On Tuesday, July 8, 2014, the German football team thrashed the Brazilian squad on their own turf, netting seven goals to the hometown favorites’ one, that last of which was almost a conciliatory gesture. It was devastating to both team and country and escorted every fan into a dizzying stupor. German fans were giddy and shocked that their team had so mercilessly destroyed a giant; soccer fans in general were thrilled to see such an aggressive, high-scoring game during a semi-final; Brazilians meanwhile were left disoriented, depressed and desperate for answers or a culprit.
Of course, what I also remembered from the ordeal was the cult-like ceremonies that took place before the game even started. Before Müller’s opening goal and the relentless onslaught that followed, Brazil were still very much a team vying for the World Cup title, and going into the game, the hopes and prayers of an entire nation were behind them.
In previous games, especially during their penalty shootout against Chile, cameras loved framing the shot over players kneeling on the pitch, hands pressed firmly against each other, offering penitent orisons to god in hopes of courting his favor in the game to come. For Brazil, that gambit seemed to work in that game, where they barely squeezed through with their lives. They once again prayed and beat Colombia in a very aggressive game most remembered for star-player Neymar’s last-minute departure with a back injury.
Leading into their match against Germany, passion and hunger had reached feverish levels and this time, even more prayers and contrite pleas were being offered skywards. Neymar’s jersey was brought onto the pitch, as if in remembrance of a dead player or a national tragedy. Fans wept openly for their fallen leader, giving the national anthem a sort of funereal quality. Meanwhile, the Germans stared coldly at their opponents.
And then destroyed them.
My question, which few in the religious community want to ask is, what happened to that enormous influx of prayer? And why didn’t it work? In a 2012 Global Index of Religiosity, Brazil ranked among the top nations whose populations are inclined to consider themselves religious, just above Pakistan and Afghanistan. Similarly, they ranked almost dead last in the 2012 Global Atheism Index. Meanwhile, Germany, a country with about 40% of Brazil’s population, considers itself significantly less religious and ranks 6th in the Atheism Index above the Netherlands.
All this is to suggest that Brazil has significantly more religious people both in percentage of population and raw numbers. That kind of overwhelming communal voice, all pleading vigorously to the heavens for the exact same result would surely drown out the smaller, less vocal German contingency of prayers. Even if every single German prayed and only the religious Brazilians did, Brazil would still outnumber their European opponents by a hefty margin. So where did all those voices go?
My answer should be obvious: nowhere.
But let’s entertain the notion of prayer for a bit. Even if I were to believe in god, I would venture to guess that he doesn’t care about sports. If he really did bother with the trials and tribulations of man, then a recreational activity should factor very low in his priorities. We might argue that he should be dealing with life-threatening illnesses, global pandemics, the destruction of the environment, famine and other disasters. But instead of praying that he fix the Fukushima reactor or bring rainwater to parched areas or eradicate harlequin ichthyosis, we’re asking that he guide a ball into the other guys’ net. It sounds very petty, doesn’t it?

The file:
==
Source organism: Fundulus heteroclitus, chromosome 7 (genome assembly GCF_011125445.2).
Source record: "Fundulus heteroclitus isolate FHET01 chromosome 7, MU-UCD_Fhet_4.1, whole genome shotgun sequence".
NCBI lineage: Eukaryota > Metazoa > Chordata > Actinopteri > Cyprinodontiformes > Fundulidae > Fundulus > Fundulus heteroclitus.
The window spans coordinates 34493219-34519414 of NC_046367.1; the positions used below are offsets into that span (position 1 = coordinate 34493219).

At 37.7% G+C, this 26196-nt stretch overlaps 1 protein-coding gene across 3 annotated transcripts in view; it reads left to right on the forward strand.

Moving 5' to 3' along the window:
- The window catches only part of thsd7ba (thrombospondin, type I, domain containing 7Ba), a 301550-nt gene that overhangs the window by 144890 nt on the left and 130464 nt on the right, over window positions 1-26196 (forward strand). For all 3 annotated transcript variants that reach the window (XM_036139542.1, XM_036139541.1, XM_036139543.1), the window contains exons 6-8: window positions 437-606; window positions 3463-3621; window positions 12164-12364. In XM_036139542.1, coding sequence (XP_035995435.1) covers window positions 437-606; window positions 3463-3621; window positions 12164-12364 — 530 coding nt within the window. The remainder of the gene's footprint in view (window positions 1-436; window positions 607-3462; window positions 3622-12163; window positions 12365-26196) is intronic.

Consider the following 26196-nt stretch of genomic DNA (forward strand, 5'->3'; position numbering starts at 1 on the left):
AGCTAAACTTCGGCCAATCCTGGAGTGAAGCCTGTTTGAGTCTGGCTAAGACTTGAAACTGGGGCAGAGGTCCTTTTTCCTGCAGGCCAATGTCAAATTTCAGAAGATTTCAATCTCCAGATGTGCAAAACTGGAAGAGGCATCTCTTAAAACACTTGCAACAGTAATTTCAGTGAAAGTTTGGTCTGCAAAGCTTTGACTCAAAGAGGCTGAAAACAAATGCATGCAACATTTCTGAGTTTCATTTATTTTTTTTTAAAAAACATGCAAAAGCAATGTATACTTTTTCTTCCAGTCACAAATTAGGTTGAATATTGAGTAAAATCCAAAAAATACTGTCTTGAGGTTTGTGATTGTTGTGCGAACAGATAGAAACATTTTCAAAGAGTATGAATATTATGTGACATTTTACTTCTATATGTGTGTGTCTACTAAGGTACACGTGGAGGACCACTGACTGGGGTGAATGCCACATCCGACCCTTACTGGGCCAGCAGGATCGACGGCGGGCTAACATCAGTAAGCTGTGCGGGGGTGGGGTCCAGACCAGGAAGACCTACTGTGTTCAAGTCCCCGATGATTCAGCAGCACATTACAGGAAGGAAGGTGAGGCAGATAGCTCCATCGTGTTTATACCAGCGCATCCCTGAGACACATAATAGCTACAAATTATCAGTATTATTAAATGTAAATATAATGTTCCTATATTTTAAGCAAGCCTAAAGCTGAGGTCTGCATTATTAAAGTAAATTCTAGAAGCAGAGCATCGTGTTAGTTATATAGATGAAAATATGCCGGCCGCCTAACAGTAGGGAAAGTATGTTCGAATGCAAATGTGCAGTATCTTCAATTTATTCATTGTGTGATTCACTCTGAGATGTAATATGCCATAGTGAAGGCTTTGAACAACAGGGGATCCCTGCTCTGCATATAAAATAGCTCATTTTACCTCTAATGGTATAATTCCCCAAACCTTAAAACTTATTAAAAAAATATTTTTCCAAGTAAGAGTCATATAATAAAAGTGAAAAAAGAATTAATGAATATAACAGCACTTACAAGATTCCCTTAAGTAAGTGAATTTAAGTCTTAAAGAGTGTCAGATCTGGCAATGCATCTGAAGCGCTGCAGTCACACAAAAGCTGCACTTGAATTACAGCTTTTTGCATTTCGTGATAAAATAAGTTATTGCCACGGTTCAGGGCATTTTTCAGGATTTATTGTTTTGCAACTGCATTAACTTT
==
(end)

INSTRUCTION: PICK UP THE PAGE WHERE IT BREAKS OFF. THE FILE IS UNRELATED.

Secondly, let’s say that god did listen and was watching the game unfold in Belo Horizonte. Some might argue that he had decided to teach Brazil a lesson – he wasn’t happy with the aggressive, dirty game they had played throughout the tournament, so this was a kind of retribution. So rather than listen to the hundreds of millions of hourly prayers being sent to him by his devout flock, he chose the other guys, whose followers are much less likely to go to church, allowed them to mercilessly rampage through the Brazilian defense, and in turn completely devastate a nation, writing in their history a national tragedy seared in their memories for decades to come.
That’s kind of a dick move, right?
How can all of this not sound completely absurd? If he were to care about sports, then we would venture to guess that the most devout athletes would always win. People like Brazil’s Kaká, American football player Tim Tebow and American hurdler-cum-bobsledder Lolo Jones would always take top prize. But they don’t. Though they have certainly reached the upper echelons of the sport, they don’t win every single match because nobody can carry divine support with them.
Slate’s Ken Early summarizes the Brazilian defeat succinctly by saying:
“On Tuesday night, the land of magical thinking received a bracing communiqué from the reality-based community in the form of seven German goals.”
Hopefully this game has shocked more than one Brazilian (and maybe worldwide fans) into realizing that praying is completely bogus. It does nothing except make the person feel better about having done something about a difficult situation. Brazil lost because they were unfocused, lacked two key players and thought they could cruise on the dreams and hopes of their fervent, electrified nation.
They couldn’t. And when it came time to beg for help, no one was listening.